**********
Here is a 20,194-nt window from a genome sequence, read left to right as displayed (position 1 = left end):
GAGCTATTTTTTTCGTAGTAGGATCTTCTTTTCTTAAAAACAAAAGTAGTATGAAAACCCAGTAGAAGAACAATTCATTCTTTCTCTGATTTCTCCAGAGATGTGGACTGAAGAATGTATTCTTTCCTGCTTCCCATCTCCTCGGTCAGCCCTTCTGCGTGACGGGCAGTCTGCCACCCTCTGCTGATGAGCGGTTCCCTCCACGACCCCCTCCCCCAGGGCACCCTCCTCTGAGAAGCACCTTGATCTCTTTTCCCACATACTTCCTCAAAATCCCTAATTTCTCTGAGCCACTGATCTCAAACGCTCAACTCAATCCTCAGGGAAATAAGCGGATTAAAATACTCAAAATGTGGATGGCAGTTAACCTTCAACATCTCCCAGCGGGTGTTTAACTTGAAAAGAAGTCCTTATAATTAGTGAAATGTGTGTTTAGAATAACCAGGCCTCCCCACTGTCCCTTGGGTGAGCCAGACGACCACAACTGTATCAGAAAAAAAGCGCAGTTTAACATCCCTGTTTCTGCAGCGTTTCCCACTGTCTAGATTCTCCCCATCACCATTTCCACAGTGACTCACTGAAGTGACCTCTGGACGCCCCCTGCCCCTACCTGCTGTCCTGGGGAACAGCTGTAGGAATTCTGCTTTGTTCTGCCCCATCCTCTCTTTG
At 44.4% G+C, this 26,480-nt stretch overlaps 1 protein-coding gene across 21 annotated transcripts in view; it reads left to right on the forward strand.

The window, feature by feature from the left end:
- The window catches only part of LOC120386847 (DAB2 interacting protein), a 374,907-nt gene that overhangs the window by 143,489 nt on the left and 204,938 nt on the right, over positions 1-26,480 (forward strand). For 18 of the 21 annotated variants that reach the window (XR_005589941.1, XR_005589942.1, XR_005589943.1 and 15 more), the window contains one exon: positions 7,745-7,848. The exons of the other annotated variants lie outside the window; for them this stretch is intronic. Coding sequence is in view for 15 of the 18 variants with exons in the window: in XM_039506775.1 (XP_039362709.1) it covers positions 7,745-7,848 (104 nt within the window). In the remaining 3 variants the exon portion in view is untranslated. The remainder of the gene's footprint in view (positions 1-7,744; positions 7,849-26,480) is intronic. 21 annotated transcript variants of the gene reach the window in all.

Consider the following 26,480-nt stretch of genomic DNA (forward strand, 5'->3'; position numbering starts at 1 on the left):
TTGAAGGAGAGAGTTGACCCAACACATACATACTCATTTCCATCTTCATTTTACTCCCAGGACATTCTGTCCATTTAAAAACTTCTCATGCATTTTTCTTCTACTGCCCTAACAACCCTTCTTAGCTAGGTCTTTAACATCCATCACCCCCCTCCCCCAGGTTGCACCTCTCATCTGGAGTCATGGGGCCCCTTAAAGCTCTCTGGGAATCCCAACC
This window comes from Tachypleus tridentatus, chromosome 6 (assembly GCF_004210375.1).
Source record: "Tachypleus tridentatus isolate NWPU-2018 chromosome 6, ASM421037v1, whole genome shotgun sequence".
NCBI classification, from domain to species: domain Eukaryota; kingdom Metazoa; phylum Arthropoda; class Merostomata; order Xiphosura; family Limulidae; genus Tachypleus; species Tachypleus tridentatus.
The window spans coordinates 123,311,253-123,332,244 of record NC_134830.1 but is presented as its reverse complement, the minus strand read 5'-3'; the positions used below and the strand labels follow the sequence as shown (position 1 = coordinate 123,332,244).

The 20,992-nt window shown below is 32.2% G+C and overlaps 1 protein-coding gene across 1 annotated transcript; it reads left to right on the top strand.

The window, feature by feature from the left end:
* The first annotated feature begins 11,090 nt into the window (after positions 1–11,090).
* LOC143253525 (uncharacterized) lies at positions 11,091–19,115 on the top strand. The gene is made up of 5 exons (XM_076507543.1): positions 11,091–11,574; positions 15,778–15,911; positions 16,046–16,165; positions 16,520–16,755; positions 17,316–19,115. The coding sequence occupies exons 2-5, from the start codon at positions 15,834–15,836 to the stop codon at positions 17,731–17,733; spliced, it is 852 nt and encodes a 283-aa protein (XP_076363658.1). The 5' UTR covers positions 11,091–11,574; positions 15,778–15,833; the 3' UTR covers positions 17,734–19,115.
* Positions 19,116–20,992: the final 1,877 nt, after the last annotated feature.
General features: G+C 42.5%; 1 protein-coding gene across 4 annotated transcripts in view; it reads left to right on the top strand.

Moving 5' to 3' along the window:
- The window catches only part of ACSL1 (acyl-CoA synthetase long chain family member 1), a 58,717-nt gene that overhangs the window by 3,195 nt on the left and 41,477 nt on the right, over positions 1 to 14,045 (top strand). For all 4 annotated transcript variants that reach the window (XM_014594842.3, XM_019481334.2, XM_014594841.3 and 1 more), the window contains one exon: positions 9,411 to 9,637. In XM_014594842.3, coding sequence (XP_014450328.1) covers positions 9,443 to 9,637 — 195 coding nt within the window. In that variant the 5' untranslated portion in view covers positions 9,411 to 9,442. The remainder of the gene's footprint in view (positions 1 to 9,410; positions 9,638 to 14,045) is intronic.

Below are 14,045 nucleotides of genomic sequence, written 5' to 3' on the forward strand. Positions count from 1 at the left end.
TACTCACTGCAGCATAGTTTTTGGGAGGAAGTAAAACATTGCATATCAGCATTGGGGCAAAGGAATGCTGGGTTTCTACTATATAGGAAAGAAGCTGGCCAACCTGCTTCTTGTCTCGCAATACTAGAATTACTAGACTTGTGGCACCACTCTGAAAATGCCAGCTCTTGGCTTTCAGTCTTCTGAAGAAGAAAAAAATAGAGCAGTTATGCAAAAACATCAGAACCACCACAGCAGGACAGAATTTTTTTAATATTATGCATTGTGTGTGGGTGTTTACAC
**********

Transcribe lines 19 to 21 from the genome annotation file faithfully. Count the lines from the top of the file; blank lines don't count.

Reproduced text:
- The window catches only part of ACSL1 (acyl-CoA synthetase long chain family member 1), a 58,717-nt gene that overhangs the window by 3,195 nt on the left and 41,477 nt on the right, over positions 1 to 14,045 (top strand). For all 4 annotated transcript variants that reach the window (XM_014594842.3, XM_019481334.2, XM_014594841.3 and 1 more), the window contains one exon: positions 9,411 to 9,637. In XM_014594842.3, coding sequence (XP_014450328.1) covers positions 9,443 to 9,637 — 195 coding nt within the window. In that variant the 5' untranslated portion in view covers positions 9,411 to 9,442. The remainder of the gene's footprint in view (positions 1 to 9,410; positions 9,638 to 14,045) is intronic.

Below are 14,045 nucleotides of genomic sequence, written 5' to 3' on the forward strand. Positions count from 1 at the left end.
TACTCACTGCAGCATAGTTTTTGGGAGGAAGTAAAACATTGCATATCAGCATTGGGGCAAAGGAATGCTGGGTTTCTACTATATAGGAAAGAAGCTGGCCAACCTGCTTCTTGTCTCGCAATACTAGAATTACTAGACTTGTGGCACCACTCTGAAAATGCCAGCTCTTGGCTTTCAGTCTTCTGAAGAAGAAAAAAATAGAGCAGTTATGCAAAAACATCAGAACCACCACAGCAGGACAGAATTTTTTTAATATTATGCATTGTGTGTGGGTGTTTACAC